Uses: aside from accompanying North African style dishes such as tagines and couscous, it is terrific as a marinade for any protein {slake with more oil}, mixed into bean or legume dips {think hummus}, to accompany mezze platters, mixed with mayonnaise or mashed avocado as a bread spread, added to salad dressings, stirred into pasta and vegetable bakes, in tacos for a different vibe, tossed through raw vegetables {such as sweet potato} before or after roasting, mixed into tomato sauces or in something like shakshuka, as part of burger mixes {bean or something like lamb}, in scrambled eggs, or mixed with butter to make spicy popcorn – you get the idea. Versatile.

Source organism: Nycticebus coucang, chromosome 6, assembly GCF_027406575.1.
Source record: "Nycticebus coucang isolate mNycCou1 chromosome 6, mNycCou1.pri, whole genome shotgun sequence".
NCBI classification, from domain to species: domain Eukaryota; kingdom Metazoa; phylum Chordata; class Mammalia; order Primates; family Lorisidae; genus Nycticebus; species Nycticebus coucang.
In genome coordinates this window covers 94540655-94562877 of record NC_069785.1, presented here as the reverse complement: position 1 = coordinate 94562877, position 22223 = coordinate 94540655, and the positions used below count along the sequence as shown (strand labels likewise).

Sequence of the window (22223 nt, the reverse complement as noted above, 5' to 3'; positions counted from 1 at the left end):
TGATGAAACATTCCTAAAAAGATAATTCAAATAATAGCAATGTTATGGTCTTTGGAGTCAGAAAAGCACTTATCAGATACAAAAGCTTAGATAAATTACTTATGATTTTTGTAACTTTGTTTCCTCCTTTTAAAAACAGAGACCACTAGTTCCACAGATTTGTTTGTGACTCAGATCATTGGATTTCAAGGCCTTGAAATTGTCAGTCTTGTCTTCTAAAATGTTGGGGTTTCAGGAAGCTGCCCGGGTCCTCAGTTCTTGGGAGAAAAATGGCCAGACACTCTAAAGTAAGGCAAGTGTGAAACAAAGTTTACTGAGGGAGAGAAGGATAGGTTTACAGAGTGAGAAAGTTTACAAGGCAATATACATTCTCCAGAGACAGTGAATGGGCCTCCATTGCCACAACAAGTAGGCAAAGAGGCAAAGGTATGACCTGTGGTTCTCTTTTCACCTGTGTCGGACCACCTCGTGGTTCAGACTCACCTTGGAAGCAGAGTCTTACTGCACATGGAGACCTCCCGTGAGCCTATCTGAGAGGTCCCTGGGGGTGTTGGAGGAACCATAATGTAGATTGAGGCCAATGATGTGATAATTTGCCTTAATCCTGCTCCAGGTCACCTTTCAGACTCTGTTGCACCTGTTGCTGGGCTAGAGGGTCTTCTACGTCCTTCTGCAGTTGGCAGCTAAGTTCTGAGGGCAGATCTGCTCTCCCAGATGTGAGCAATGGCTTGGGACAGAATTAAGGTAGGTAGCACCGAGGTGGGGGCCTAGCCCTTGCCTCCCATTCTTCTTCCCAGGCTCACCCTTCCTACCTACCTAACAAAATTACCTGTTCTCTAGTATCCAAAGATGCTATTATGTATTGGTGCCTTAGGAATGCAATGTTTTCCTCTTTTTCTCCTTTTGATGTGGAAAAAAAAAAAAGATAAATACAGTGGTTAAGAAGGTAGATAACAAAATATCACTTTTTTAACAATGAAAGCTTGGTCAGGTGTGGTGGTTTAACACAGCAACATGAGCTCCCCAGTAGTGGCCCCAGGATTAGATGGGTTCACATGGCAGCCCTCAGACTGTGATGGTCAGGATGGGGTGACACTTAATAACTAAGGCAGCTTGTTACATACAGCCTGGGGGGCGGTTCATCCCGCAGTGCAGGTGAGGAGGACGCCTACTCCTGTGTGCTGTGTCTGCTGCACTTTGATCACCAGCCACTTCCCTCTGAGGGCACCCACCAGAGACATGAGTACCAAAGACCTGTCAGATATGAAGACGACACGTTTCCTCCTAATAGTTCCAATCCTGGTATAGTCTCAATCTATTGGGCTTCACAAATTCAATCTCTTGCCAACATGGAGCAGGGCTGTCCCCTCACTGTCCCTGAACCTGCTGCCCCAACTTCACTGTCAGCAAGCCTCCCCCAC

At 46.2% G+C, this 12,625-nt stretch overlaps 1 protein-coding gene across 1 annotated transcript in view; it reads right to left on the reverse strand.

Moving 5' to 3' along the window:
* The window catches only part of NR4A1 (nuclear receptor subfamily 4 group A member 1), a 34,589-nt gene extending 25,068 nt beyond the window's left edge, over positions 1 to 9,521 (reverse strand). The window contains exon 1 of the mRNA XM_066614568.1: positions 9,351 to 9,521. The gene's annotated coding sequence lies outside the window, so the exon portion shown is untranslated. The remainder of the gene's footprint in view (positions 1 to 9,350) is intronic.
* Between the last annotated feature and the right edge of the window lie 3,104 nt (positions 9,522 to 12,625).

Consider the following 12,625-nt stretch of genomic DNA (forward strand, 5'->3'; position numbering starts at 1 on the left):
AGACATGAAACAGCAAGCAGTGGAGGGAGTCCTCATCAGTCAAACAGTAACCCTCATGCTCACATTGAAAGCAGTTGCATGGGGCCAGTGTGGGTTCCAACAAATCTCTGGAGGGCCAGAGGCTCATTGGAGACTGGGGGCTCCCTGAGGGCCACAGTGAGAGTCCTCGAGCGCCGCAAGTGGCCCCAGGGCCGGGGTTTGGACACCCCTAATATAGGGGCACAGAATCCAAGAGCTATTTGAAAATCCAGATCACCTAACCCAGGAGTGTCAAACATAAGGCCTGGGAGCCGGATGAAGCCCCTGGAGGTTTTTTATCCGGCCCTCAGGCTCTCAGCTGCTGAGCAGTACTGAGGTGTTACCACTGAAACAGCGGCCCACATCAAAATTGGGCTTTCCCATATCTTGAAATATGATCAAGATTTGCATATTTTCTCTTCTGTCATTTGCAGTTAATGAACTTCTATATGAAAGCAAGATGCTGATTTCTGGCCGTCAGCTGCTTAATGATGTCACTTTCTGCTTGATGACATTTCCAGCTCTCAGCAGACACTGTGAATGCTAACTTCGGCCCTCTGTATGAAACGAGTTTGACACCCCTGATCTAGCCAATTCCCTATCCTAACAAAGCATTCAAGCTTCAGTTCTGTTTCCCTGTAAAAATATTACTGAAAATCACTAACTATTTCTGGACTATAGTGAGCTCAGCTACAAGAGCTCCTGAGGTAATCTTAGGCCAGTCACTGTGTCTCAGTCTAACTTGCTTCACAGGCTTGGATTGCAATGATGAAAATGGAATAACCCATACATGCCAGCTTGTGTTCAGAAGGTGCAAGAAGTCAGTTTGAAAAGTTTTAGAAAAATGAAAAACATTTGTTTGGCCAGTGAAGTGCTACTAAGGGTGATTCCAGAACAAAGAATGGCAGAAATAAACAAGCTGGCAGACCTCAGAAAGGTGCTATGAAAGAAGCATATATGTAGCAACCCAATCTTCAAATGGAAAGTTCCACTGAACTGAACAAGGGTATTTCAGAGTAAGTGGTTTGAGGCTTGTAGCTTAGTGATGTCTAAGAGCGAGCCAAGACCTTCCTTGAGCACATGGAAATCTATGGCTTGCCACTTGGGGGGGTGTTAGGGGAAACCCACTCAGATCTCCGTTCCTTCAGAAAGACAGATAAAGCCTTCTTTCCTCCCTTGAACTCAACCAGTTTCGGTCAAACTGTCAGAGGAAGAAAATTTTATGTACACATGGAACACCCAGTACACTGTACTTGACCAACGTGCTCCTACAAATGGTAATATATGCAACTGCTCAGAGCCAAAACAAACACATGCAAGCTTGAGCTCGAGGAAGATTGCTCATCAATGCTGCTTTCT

Other Food Gift Ideas on Food To Glow: Preserved Lemons, Sweet and Spicy Munch Mix, Chocolate Almond Butter Bites, Slow-baked Sunflower Seed Butter Granola, Mexican Hot Cocoa Mix and Kids’ Vanilla Cocoa MixHint of Mint Cocoa Brownies, Sour Cherry and Pistachio Chocolate Bark , Sugared Spelt and Olive Oil Biscuits

And my friend Katie at The Muffin Myth has a food blogger collection of healthy edible gifts to peruse, including her Homemade Vanilla Extract – yum!

rose harissa

 

 

60 thoughts on “Rose Harissa – A Hot and Fragrant Spice Paste to Liven Up Almost Anything

  1. Love it!!!!! This is different from my recipe – I’ll definitely be trying it out xx

    1. Thanks for your approval. Coming from you, I am especially pleased. 😉

  2. Urvashi Roe says:

    I was wondering how you got it so vibrant and red. Mine is a deep deep red but I don’t use paprika. Love the addition of the rose. Really works.